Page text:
The “7D Plan” for a post-Putin Russia to ensure global security
The ongoing war in Ukraine has focused minds in the West with regards to helping Kyiv achieve a military victory. However, little has been said in relation to a post-war Russia. The new “7D Plan” offers a model through which a reformed Russia could once again be integrated into the international community.
The Past: prerequisites
The Russian Federation has not always had aggressive designs on Ukraine. Although the breakup of the USSR was interpreted by many Russian nationalists as a setback for the country’s pride (in Putin’s words “a catastrophe”), this view was held by a minority throughout the 1990s and 2000s. Indeed, during the early post-Soviet years, Yeltsin seemed prepared to accommodate Ukrainians’ aspirations for self-determination. Overall, talk and incidents of irredentism were rare.
Russian tolerance of Ukraine’s independence disappeared with the rise of Vladimir Putin. At the turn of the millennium, when Ukrainian President Kuchma made inroads towards NATO membership, the Russian government launched a covert operation to discredit him in the eyes of the West (“Kolchuga-gate”). In 2004, Putin’s interference in Ukraine became more overt. For example, he openly backed Viktor Yanukovych (a pro-Russian candidate) in the presidential election. After street protests that came to be known as the Orange Revolution, the pro-western candidate Viktor Yushchenko was declared the winner. However, his term was plagued by persistent Kremlin-sponsored media campaigns aimed at discrediting both him and Ukraine’s pro-EU policies. When Yushchenko’s rival Yanukovych was finally elected to the presidency in 2010, Ukraine gradually shifted towards closer ties with Russia. This pivot was ultimately overturned by street protests and the overthrow of Yanukovych in 2014. As a result, Putin shifted from covert to overt methods to establish control over Ukraine. He is now using outright war, attrition, and economic pressure (including the weaponisation of gas and oil) to put pressure on the country.
Putin’s fascination with Ukraine is purely ideological. Economics and geopolitics are instruments through which his (twisted) ideas are to be realised, not the other way round. Over the past two decades, this fact seems to have been completely overlooked by western analysts of Kremlin policy. Economic issues were mistakenly understood to be central to Putin’s control over Russia. His lengthy and often incoherent “historical” lectures were said to be mere chatter and a mask for the president’s true economic and geopolitical (security) motivations. These declarations were supposedly meant to justify actions that were aimed at realising more tangible aims. This interpretation of Putin was wrong.
Vladimir Putin is an ideologue. He sees himself as the “gatherer of the Imperial lands” and, in fact, all the territories of other nations that gained independence from Moscow in 1918 and/or 1991. He is fascinated by the radical philosophies of Alexander Dugin and historical nationalist writers such as Ivan Ilyin, whose remains he had returned to Russia almost 60 years after his death. Whereas many in the West were confused by the July 2021 publication of Putin’s article “On the historical unity of Russians and Ukrainians”, the piece represented his true feelings. The same could also be said about his hour-long rant on February 21st just before the “recognition” of the fake breakaway “republics” in Donbas. The Russian president actually believes that it is his historical destiny to “reinstate” Russia’s imperial borders. The economic, political and human costs of this project are irrelevant.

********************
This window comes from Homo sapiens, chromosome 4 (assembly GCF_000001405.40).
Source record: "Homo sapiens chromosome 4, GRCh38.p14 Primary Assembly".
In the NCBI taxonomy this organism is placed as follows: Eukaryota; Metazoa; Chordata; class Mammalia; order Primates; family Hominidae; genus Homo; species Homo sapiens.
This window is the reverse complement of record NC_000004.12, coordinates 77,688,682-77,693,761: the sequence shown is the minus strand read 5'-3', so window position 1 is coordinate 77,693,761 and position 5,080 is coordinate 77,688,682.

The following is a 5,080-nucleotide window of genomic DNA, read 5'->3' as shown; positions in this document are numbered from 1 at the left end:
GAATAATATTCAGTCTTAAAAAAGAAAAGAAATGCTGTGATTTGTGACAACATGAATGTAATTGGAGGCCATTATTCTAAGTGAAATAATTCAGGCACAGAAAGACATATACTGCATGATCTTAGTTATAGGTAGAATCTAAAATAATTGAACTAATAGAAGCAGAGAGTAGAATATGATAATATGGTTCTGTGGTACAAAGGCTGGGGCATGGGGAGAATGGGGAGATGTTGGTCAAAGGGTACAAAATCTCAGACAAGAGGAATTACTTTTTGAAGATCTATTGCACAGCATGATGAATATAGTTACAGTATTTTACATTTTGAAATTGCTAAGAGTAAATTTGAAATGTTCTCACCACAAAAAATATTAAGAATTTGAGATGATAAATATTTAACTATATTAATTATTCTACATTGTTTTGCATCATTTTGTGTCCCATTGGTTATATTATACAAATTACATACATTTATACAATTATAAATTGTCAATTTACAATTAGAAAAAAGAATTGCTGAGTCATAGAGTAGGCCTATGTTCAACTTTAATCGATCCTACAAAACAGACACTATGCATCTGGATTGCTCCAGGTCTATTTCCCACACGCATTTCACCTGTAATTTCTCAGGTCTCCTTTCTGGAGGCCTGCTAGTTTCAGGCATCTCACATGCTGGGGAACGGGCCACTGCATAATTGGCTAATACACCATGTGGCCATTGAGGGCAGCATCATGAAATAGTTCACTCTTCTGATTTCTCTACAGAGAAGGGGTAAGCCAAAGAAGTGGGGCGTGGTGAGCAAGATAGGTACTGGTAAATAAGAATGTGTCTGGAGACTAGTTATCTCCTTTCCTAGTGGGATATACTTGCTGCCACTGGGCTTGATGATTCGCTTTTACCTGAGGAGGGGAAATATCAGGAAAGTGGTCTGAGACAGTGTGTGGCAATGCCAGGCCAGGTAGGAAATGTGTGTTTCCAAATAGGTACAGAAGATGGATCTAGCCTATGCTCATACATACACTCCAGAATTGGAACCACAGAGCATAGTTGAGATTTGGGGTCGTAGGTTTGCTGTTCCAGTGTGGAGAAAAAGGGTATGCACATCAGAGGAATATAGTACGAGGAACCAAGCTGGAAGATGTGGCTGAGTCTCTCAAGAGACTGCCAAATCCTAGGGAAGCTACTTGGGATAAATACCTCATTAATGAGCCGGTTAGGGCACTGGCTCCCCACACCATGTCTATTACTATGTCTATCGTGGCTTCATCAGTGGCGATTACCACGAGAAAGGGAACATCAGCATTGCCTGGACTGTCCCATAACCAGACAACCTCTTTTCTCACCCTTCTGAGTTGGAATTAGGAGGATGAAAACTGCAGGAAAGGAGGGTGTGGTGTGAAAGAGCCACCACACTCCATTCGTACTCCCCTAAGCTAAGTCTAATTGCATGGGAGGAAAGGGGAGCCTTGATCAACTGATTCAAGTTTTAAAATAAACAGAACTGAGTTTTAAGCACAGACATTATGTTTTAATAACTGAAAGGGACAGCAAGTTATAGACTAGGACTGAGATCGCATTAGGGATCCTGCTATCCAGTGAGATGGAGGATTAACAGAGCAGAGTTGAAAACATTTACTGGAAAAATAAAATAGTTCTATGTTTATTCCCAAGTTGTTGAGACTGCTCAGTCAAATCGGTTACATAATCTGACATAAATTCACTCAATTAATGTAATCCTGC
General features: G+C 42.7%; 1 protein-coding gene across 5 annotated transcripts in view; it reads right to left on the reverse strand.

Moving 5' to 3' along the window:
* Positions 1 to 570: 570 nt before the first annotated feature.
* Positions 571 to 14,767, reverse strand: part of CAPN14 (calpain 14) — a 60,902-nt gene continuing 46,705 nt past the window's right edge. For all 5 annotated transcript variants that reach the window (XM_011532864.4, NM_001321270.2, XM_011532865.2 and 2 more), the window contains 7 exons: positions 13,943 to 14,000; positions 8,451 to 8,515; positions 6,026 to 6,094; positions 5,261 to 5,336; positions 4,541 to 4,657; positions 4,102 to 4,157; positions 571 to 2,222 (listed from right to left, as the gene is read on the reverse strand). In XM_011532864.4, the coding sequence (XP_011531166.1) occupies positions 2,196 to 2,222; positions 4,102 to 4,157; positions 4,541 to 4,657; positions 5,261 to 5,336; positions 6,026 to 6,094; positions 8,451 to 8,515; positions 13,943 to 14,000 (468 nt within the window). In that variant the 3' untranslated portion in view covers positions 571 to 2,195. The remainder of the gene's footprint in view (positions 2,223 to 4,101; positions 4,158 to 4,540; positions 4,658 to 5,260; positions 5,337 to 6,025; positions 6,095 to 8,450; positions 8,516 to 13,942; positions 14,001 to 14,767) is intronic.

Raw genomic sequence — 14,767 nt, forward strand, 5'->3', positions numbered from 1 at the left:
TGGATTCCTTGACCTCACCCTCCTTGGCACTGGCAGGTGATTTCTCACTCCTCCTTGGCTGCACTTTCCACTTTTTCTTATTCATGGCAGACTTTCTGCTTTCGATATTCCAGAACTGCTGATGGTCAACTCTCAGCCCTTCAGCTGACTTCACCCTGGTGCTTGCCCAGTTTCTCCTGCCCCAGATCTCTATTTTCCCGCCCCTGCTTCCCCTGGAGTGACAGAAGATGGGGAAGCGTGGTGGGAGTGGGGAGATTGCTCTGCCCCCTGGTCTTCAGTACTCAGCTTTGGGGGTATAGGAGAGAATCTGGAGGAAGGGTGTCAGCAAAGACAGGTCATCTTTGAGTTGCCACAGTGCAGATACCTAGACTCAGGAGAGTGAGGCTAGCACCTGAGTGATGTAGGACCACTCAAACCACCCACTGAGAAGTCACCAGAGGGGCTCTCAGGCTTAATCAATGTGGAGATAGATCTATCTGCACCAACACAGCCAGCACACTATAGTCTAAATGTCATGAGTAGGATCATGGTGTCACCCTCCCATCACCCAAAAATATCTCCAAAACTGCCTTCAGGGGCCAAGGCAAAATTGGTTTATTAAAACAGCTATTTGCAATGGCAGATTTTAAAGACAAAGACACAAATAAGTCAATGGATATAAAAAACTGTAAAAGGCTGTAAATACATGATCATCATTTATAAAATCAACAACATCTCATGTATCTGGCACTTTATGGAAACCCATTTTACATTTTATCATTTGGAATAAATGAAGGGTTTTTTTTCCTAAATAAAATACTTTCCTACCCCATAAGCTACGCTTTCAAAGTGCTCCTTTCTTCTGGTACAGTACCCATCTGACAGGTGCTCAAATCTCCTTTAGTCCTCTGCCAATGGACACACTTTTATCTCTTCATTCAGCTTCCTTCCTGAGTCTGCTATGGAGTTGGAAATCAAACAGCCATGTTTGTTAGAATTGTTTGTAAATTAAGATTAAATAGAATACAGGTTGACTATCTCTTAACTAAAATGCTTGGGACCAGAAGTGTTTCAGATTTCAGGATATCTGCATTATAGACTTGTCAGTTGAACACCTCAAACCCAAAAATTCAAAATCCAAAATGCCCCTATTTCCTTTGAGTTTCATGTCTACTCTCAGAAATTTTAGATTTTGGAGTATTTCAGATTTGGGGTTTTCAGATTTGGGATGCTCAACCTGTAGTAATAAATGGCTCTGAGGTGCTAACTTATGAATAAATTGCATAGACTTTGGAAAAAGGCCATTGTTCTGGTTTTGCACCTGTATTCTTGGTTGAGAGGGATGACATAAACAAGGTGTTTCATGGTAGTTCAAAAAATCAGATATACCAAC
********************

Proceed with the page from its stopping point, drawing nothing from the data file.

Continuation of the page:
Putin’s preposterous (essentially “fascist”) ideal has permeated the Russian establishment and all aspects of education, the media and the public sphere. As evidenced in the Russian president’s increased approval rating during the first days of the invasion (and subsequent announcement of western sanctions), ordinary Russians identify Putin as the embodiment of Russia and have been brainwashed into supporting his policies.
Putin increased both the budget and size of Russia’s armed forces in the years immediately preceding the invasion of Ukraine. He created a massive system of state propaganda for war (both inside and outside Russia), popularised a distorted version of history, disseminated ideas espousing Russia’s supposed former imperial greatness, and venerated Stalin and similar characters from the past.
Putin’s power rests on imperial centralisation, the Russification of national minorities and the suppression of free speech and human rights. This is all supported by a system of state-run companies controlled by his associates. All of this together makes up Russia’s war machine, which has been developed to realise Putin’s expansionist delusions.
The Present: a step away from the brink
Russia has invaded Ukraine for no rational reason. Ideological goals cannot justify the massacre of civilians and destruction of non-military infrastructure. The Russian population has been poisoned by a hatred of Ukrainians (falsely portrayed as “Nazis”) and deceived by a fabricated picture of the world. According to the Kremlin, the West (and Ukraine as its “puppet”) is poised to destroy the Russian Federation at any moment. The Russian military is suffering heavy defeats on the battlefield against its Ukrainian counterpart, which is defending its land. The risk of escalation, whereby Russia would threaten (blackmail) the world with the use of chemical or nuclear weapons, is increasing by the day. The Russian economy is suffering heavy losses due to sanctions.
In spite of the dire situation surrounding the country’s military losses and growing economic hardship, we believe the likelihood of mass protest in Russia to be low. Russian society is atomised and ideologically brainwashed by state-controlled media. The risk of a social explosion in Russia is growing but regime change is unlikely to be the result. Putin has an iron grip on power in the Kremlin and his carefully fabricated nationalist myth has consolidated Russians around his persona. He has either physically destroyed, or isolated himself from, any potential opponents.
Nevertheless, Putin is not immortal and his regime will eventually fall. It is important now to understand what future lies in store for a resurgent post-Putin Russia. Without such a vision, it is unlikely that any potential opposition will be able to organise against the current regime. Furthermore, without an alternative vision of Russia, Putin is likely to be replaced by a clone who will only continue his belligerent policies.